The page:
Based on field studies (for example, Melchers et al., 2009) and studies of many reports, Melchers and Li (2006) proposed that certain limited amounts of corrosion may start at the beginning time ti, but long-term corrosion is severe. It usually takes a while to start (Figure 2b). In this model, the period (0-ti) corrosion is basically zero or negligible. Subsequently, a relatively short period of corrosion begins at the start time ti, after which there is no or only a very moderate increase in corrosion, until severe damage begins at the activation time tact. corrosion. Melchers and Li (2006) proposed that the corrosion process in the 0-ti period is different from the process that causes severe long-term corrosion. They also proposed that the active corrosion stage is the result of concrete alkali loss, especially because the presence of chloride accelerates the loss of Ca(OH)2. Based on recent research findings, this aspect will be considered in more detail below.
Figure 2 (a) shows the classic model of corrosion (damage) until ti, and then severe corrosion (damage) appears immediately, (b) an improved model with separation between the initiation of ti and the alert initiation of corrosion (Melchers and Li, 2006 ).
Using the separation of ti and tact, Melchers and Li (2009) detailed and analyzed about 300 individual reinforced concrete structures from literature and various reports. The analysis originally included cases of alkali-aggregate reaction (AAR), but it was later deleted due to lack of representation. The analysis reinforces the notion that in practice, the separation between ti and tact is very common, at least for high-quality reinforced concrete structures. The analyzed data is summarized in Figure 3. The graph shows the estimated values of ti and tact as a function of the estimated chloride content of concrete made with two different types of aggregates. Although the data is scattered, it is clear that there is a considerable difference between ti and tact, which applies to both types of aggregation. It is also clear that concrete made with (non-reactive) limestone and dolomite lasts longer both times.
Figure 3. Initiation time (ti) or active corrosion (intermittent) as a function of chloride concentration. For (a) igneous rocks and similar aggregates, and (b) carbonate aggregates, the chloride concentration is close to increase. Please note that due to differences in data sources, the degree of data dispersion is very high. A typical range of acceptable chloride concentration thresholds is shown.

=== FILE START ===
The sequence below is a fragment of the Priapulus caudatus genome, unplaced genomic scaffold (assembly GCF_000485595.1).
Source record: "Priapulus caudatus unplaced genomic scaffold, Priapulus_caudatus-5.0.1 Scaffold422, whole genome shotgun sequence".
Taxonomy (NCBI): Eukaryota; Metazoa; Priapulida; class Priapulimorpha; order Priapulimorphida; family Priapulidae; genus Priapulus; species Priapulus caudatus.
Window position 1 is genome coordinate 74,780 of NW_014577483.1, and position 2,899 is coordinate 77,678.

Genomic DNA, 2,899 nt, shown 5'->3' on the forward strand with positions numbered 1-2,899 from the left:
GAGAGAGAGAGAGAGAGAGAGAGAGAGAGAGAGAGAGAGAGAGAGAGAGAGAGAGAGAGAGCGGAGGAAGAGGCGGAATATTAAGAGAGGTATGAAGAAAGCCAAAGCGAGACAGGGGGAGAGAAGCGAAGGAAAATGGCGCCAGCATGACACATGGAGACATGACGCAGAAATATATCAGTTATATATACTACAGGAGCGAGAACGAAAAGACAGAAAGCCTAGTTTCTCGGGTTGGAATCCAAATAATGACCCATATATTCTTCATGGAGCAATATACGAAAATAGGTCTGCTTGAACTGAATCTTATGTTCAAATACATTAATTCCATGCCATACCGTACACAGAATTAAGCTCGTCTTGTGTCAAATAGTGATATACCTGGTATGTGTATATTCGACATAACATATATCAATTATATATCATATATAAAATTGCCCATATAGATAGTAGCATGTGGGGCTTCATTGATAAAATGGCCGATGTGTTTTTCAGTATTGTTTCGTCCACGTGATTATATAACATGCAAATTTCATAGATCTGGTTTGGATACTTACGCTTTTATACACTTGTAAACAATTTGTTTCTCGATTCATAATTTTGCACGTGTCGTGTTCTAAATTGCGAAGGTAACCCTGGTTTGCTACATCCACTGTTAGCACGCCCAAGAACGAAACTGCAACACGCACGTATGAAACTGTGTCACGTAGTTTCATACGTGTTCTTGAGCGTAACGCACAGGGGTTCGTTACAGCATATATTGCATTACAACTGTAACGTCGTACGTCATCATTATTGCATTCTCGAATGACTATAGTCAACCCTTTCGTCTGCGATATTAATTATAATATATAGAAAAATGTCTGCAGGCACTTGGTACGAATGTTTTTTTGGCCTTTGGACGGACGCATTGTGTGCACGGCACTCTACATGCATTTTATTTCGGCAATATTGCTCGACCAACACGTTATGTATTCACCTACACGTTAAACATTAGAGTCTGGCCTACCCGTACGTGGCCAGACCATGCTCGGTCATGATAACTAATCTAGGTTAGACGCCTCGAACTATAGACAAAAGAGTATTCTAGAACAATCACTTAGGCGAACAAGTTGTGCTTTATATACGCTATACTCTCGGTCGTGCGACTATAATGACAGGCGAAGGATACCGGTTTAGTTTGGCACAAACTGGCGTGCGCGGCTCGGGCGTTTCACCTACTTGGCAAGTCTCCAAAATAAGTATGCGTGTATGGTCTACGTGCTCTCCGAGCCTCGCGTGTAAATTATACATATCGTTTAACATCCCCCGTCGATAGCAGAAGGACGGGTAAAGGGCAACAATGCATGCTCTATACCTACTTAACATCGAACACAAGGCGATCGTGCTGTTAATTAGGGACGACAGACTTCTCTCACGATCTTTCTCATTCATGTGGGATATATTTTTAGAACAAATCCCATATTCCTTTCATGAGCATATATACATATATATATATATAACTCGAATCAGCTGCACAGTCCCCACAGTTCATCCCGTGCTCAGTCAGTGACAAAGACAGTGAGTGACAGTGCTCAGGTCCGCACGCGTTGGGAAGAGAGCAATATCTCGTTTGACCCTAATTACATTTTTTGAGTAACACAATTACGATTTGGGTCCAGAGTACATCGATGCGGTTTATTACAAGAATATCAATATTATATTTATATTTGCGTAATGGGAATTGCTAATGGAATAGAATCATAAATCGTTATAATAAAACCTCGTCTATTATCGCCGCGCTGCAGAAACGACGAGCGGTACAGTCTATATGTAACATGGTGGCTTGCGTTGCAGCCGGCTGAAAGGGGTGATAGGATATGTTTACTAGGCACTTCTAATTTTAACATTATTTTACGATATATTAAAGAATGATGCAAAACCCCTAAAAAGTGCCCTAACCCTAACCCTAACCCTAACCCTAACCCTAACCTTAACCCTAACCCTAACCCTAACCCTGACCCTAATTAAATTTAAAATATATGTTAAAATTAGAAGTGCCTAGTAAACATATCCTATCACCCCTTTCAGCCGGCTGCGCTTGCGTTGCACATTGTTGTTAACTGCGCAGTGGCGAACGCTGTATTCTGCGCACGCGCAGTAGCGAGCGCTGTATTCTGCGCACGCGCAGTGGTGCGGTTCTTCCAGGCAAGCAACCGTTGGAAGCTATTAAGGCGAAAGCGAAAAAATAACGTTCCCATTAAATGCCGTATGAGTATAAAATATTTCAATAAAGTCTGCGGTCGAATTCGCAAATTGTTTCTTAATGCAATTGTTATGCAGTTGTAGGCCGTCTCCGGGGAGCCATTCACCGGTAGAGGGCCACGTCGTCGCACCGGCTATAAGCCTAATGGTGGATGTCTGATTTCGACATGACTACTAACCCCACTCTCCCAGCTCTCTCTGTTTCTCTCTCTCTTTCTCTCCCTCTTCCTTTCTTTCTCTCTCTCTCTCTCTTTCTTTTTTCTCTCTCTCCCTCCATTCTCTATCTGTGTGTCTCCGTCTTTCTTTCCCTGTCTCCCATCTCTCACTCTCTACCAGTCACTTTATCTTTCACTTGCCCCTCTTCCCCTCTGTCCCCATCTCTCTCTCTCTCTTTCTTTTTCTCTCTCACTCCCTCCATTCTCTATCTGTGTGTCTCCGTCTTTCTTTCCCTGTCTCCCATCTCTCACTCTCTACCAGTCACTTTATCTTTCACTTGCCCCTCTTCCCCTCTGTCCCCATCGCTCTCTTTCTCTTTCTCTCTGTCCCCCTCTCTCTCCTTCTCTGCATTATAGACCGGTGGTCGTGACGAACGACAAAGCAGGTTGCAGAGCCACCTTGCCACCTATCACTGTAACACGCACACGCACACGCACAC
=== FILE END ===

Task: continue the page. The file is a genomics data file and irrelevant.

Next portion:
More recently, independent support for the separation of ti and tact came from observations of long-term exposure to laboratory pre-split beams (Yu et al., 2015). From regular detailed observations, it can be observed that some corrosion occurred shortly after the first exposure, but subsequent observations indicated that the corrosion actually stopped shortly afterwards, remained in this state, and then increased again.
In addition to the obvious difference between ti and tact, the most obvious aspect of Figure 3 is that the effect of chloride concentration on ti and tact is present in low concentrations of chloride, while it is much weaker at high concentrations. Collectively used. For real reinforced concrete samples exposed to high humidity for more than 10 years, the chloride content has also been observed to have little effect (Melchers & Chaves, 2017). These results are contrary to the results of many earlier laboratory tests, which seem to indicate that chloride has a considerable influence. However, the important difference is that most of these early observations are for samples exposed to accelerated test conditions or test durations shorter than 10 years (or both), and very few real concrete is used in the test procedure . This suggests that these tests may not adequately represent conditions related to corrosion of steel bars inside actual concrete structures with actual service life.
In fact, the most critical aspect of steel corrosion is the damage to the structure. As defined in Figure 2b, this is the activity, destructive corrosion related to the beat at the beginning. It can be clearly seen from Figure 3 that it has nothing to do with the type of aggregates and the chloride concentration. Usually the start time tact is much later than the start time t1. This supports the view that these two times are driven by different corrosion mechanisms. Consider these possibilities next.